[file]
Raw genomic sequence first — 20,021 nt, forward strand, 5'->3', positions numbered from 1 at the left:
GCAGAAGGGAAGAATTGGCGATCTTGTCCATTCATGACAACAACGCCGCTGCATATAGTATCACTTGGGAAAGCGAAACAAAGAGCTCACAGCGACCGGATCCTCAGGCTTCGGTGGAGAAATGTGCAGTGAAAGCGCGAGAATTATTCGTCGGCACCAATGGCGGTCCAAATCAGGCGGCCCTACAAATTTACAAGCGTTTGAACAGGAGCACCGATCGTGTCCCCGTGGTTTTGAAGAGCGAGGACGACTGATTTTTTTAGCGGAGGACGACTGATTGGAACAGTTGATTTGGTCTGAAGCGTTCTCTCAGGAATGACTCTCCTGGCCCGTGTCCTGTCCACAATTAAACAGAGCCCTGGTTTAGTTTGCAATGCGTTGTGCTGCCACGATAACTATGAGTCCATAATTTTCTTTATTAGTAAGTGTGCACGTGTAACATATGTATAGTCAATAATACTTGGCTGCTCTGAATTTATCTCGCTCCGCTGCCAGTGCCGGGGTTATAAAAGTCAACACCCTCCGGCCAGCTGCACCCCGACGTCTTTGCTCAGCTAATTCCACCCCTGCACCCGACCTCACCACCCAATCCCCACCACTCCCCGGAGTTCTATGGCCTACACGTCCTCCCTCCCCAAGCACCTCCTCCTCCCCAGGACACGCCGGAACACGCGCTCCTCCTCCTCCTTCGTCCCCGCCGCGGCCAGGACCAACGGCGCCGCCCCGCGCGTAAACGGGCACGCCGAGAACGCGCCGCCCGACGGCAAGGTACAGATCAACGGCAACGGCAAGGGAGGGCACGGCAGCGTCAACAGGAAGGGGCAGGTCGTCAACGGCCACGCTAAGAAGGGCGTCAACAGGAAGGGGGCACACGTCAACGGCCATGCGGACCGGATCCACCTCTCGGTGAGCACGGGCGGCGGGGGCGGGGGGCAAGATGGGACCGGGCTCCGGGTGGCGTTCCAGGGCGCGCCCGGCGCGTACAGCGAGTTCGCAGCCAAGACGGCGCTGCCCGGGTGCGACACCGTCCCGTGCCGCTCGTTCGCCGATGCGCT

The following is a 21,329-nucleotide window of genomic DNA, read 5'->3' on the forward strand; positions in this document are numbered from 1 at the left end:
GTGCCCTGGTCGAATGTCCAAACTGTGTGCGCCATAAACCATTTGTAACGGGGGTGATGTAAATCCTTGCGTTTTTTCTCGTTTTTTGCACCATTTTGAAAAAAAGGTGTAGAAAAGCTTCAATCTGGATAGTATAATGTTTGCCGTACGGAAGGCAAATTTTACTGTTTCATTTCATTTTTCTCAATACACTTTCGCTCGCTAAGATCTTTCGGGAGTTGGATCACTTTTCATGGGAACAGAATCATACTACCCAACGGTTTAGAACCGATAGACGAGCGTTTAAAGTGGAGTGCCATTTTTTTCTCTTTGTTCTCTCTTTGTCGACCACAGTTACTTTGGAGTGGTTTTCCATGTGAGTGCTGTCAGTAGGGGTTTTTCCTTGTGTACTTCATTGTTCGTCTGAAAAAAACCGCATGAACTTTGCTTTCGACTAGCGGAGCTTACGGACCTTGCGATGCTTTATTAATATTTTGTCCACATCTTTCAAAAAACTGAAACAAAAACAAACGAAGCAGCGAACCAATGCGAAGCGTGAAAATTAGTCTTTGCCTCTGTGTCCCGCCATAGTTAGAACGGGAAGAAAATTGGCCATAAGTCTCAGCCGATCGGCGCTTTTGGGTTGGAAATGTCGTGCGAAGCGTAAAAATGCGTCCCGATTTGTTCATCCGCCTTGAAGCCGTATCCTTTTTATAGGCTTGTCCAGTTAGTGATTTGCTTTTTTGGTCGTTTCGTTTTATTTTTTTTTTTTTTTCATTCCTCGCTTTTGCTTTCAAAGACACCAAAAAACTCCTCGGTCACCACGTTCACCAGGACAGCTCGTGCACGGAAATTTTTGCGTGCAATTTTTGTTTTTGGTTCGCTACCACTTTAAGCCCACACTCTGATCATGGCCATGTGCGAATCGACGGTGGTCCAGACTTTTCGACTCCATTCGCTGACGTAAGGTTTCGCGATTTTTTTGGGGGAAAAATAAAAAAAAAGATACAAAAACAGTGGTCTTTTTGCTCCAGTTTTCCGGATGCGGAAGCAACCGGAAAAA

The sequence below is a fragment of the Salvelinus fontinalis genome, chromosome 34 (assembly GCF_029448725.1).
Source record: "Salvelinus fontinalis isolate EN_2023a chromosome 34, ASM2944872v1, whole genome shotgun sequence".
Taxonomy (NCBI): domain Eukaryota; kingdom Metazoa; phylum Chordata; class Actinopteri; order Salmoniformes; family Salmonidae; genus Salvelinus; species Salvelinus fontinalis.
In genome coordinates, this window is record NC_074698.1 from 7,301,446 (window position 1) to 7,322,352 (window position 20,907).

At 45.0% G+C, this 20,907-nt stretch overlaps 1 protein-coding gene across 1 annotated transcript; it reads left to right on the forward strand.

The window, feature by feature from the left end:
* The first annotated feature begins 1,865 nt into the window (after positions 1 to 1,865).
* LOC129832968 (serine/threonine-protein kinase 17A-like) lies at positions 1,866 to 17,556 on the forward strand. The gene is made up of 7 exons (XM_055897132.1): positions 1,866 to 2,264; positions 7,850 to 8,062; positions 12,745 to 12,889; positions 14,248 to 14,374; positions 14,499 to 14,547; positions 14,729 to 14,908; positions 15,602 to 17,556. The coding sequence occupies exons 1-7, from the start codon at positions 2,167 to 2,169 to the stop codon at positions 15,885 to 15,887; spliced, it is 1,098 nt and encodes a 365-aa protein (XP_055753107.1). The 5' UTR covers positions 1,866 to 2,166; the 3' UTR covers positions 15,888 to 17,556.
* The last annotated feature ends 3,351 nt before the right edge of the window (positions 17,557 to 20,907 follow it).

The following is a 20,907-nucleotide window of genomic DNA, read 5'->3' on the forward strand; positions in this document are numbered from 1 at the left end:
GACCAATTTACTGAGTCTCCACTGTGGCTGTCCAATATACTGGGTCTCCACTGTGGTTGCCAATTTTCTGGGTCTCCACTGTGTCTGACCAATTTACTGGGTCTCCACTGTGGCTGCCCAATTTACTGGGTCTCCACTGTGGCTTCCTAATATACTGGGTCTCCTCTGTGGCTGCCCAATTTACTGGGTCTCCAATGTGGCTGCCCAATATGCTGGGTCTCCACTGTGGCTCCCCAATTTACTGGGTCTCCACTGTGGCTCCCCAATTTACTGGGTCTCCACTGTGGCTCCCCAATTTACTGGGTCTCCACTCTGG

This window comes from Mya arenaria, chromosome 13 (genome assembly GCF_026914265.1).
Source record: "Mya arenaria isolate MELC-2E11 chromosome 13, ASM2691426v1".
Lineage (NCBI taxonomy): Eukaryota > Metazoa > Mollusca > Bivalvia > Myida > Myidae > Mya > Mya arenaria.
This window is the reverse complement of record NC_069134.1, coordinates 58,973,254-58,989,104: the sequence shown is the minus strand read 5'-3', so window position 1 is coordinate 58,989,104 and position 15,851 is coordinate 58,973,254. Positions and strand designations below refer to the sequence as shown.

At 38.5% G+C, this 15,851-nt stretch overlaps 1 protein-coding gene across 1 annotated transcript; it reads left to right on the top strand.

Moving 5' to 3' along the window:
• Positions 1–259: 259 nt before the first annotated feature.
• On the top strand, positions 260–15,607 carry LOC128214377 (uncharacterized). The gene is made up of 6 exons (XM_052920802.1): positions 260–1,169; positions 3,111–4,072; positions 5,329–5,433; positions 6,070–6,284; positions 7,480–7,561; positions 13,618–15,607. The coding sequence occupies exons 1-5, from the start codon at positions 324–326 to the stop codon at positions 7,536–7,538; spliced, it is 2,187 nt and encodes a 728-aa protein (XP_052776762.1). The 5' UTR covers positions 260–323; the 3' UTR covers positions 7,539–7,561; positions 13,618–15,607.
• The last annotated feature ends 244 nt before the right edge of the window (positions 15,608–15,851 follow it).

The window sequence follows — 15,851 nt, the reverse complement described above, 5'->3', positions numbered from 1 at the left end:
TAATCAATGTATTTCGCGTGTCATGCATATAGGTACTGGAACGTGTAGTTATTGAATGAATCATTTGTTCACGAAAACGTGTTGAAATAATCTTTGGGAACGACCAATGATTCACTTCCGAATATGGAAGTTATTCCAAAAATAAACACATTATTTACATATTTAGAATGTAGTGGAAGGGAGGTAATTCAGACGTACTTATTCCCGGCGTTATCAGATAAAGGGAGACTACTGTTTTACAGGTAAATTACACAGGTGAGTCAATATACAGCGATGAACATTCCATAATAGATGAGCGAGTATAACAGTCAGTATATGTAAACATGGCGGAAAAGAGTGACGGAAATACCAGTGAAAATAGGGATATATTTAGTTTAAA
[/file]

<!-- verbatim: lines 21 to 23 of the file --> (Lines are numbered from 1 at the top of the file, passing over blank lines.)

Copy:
Moving 5' to 3' along the window:
• Positions 1–259: 259 nt before the first annotated feature.
• On the top strand, positions 260–15,607 carry LOC128214377 (uncharacterized). The gene is made up of 6 exons (XM_052920802.1): positions 260–1,169; positions 3,111–4,072; positions 5,329–5,433; positions 6,070–6,284; positions 7,480–7,561; positions 13,618–15,607. The coding sequence occupies exons 1-5, from the start codon at positions 324–326 to the stop codon at positions 7,536–7,538; spliced, it is 2,187 nt and encodes a 728-aa protein (XP_052776762.1). The 5' UTR covers positions 260–323; the 3' UTR covers positions 7,539–7,561; positions 13,618–15,607.